Table 1 Baseline data and etiology of 25 patients treated with TIPS

Equipment and materials

Double C-arm DSA operating table (Innova IGS630; GE Healthcare, Chicago, IL, USA) (Fig. 1), Doppler ultrasound machine (Aplio 500; Toshiba Corporation, Tokyo, Japan), TIPS puncture device (Cook Medical, Bloomington, IN, USA), hardened guidewire (Amplatz; Boston Scientific, Marlborough, MA, USA), and Viatorr stent (Gore Medical, Flagstaff, AZ, USA) were used.

Fig. 1
figure 1

a, b The double C-arm digital subtraction angiography (DSA) system

TIPS procedure

Patients were placed supine on the double C-arm DSA operating table. They underwent surgery under general anesthesia, with routine disinfection of the right jugular vein and hepatic field skin and towel laying. Under ultrasound guidance, the portal vein branch (usually the right branch of the portal vein) was percutaneously punctured with a 21G Chiba needle. After successful puncture was confirmed by blood sampling, a marked pigtail catheter was distally inserted into the splenic vein. Portography was directly performed through a pigtail catheter (Fig. 2a). The puncture path was rationally planned by simultaneous observation in positive and lateral positions, and the puncture target was determined according to the marked points of the pigtail catheter.

Fig. 2
figure 2

Portal venogram after successful percutaneous hepatic puncture portal vein placement (a). Intraoperative embolization of the thick left gastric vein was simultaneously performed (b). Portal vein puncture (towards the fourth puncture point) was guided by simultaneous observation in the frontal and lateral positions (c, d). After stent placement, re-imaging showed patency of the shunt (e)

Variceal embolization was performed if angiogram showed thickening or distortion of the esophagogastric venous plexus or if the patient had acute or short-term (within 2 weeks) bleeding prior to TIPS. The microcatheter was inserted to the target vein, which was embolized with a coil or a mixture of medical glue and lipiodol under fluoroscopy, and embolization was considered successful if no thickening or distortion of the plexus was observed on repeat imaging (Fig. 2b).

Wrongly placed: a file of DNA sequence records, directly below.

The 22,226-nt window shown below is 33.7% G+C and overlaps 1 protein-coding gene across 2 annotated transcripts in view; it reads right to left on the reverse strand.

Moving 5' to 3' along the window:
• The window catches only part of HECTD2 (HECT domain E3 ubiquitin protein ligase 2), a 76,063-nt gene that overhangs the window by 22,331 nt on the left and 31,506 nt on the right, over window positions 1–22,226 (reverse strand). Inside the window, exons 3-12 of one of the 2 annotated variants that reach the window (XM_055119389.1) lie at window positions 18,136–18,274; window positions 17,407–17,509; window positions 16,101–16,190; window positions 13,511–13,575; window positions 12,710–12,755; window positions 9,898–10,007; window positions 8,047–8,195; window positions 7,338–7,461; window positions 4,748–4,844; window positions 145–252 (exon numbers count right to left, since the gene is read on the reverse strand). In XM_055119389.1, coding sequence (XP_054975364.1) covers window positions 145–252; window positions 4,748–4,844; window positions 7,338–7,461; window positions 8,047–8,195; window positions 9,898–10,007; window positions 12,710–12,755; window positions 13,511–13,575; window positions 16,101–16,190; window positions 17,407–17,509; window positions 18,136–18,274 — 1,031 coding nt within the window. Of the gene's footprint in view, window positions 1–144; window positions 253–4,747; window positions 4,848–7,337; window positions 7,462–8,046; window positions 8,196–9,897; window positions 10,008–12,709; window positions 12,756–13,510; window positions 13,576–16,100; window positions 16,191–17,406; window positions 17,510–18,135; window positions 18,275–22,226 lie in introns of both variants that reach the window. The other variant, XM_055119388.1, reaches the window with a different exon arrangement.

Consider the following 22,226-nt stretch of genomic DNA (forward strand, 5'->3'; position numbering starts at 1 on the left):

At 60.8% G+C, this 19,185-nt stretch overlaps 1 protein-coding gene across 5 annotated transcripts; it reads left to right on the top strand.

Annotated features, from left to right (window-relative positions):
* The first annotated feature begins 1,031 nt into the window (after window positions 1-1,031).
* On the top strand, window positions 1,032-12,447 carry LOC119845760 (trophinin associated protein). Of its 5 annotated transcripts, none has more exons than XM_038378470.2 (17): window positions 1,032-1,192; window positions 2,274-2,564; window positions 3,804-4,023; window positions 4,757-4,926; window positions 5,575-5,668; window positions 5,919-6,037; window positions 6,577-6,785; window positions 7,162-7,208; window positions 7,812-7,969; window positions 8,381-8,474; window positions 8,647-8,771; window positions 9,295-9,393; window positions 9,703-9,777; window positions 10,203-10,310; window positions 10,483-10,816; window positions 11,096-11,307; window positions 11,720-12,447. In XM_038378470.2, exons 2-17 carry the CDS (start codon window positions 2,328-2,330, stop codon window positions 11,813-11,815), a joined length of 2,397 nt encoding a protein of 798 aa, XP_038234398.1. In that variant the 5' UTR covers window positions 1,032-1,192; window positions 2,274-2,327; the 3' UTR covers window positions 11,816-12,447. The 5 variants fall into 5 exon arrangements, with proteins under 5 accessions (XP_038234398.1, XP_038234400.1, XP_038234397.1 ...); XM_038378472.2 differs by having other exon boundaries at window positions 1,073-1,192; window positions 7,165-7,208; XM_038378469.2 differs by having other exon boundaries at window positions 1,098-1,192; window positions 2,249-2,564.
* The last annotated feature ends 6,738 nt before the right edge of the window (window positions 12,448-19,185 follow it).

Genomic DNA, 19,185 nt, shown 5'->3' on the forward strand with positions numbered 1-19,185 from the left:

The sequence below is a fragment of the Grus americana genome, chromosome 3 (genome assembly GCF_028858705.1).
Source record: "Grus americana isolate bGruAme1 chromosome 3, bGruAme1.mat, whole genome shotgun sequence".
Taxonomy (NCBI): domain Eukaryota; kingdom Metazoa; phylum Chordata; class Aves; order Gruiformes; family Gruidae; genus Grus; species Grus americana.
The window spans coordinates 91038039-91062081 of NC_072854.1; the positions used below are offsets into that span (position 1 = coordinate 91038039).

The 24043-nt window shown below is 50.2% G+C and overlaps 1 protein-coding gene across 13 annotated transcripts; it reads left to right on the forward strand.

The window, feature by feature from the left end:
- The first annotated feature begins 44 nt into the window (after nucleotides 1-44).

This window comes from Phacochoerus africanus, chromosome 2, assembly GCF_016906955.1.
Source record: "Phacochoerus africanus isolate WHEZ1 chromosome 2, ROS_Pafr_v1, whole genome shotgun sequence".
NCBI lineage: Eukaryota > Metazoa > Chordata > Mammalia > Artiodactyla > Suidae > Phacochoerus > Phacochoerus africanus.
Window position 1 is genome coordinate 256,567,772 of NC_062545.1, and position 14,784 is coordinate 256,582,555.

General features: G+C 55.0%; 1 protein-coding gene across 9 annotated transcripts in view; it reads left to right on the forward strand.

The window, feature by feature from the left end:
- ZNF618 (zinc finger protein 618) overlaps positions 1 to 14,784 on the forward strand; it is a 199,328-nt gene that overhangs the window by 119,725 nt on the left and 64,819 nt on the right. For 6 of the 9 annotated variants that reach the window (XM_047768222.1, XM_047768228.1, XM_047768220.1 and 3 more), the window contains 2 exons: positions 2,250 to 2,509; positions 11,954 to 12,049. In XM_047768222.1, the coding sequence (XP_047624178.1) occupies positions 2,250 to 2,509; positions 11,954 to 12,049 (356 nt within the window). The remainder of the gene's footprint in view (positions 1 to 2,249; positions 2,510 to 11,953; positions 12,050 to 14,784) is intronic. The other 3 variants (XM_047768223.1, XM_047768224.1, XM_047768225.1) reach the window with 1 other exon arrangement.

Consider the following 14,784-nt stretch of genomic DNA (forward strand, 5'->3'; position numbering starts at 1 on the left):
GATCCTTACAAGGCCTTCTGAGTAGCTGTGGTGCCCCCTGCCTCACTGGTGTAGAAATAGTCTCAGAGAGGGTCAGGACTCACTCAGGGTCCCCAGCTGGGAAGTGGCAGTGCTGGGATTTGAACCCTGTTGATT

Under ultrasound guidance, the right internal jugular vein was punctured and a 5-F sheath was retained. Subsequently, a "mudskipper" guidewire was inserted into the inferior vena cava, and a 10-F sheath was exchanged to dilate the internal jugular vein puncture channel. A TIPS puncture set was then introduced through the guidewire to the intended hepatic vein branch (middle hepatic vein or right hepatic vein). The puncture was performed simultaneously and in real time in frontal and lateral positions under double C-arm DSA fluoroscopy against the most appropriate portal vein puncture target. The puncture path and angle could be adjusted in real time during the puncture process (Fig. 2c, d; the fourth marker point of the puncture site was determined for this patient). Once the entry of the puncture into the portal branch was successful by blood retrieval and contrast injection, measurements of portal venous pressure and body venous pressure were performed to determine the initial portosystemic pressure gradient. Subsequently, a stiffened guidewire was introduced, and the distal end was left in the superior mesenteric or splenic vein. A balloon (6–10 mm in diameter) was introduced through a guidewire and placed between the puncture channels of the portal and hepatic veins. The shunt tract was dilated, and the expansion process of the balloon was carefully observed. The balloon was then withdrawn, and a marked pigtail catheter was introduced. Imaging was performed to assess the length of the shunt channel (the above marked points allow accurate calculation of the shunt tract, each marked point being 1 cm apart). The Viatorr stent (8–10 mm in diameter) of appropriate length was selected and released, and the portal vein and body vein pressure were measured again. Re-imaging showed patency of the shunt (Fig. 2e). At the end of the TIPS procedure, the portal vein sheath was removed, and the puncture tract was sealed using gelatin sponge strips. All operations were performed by the same group of interventionalists.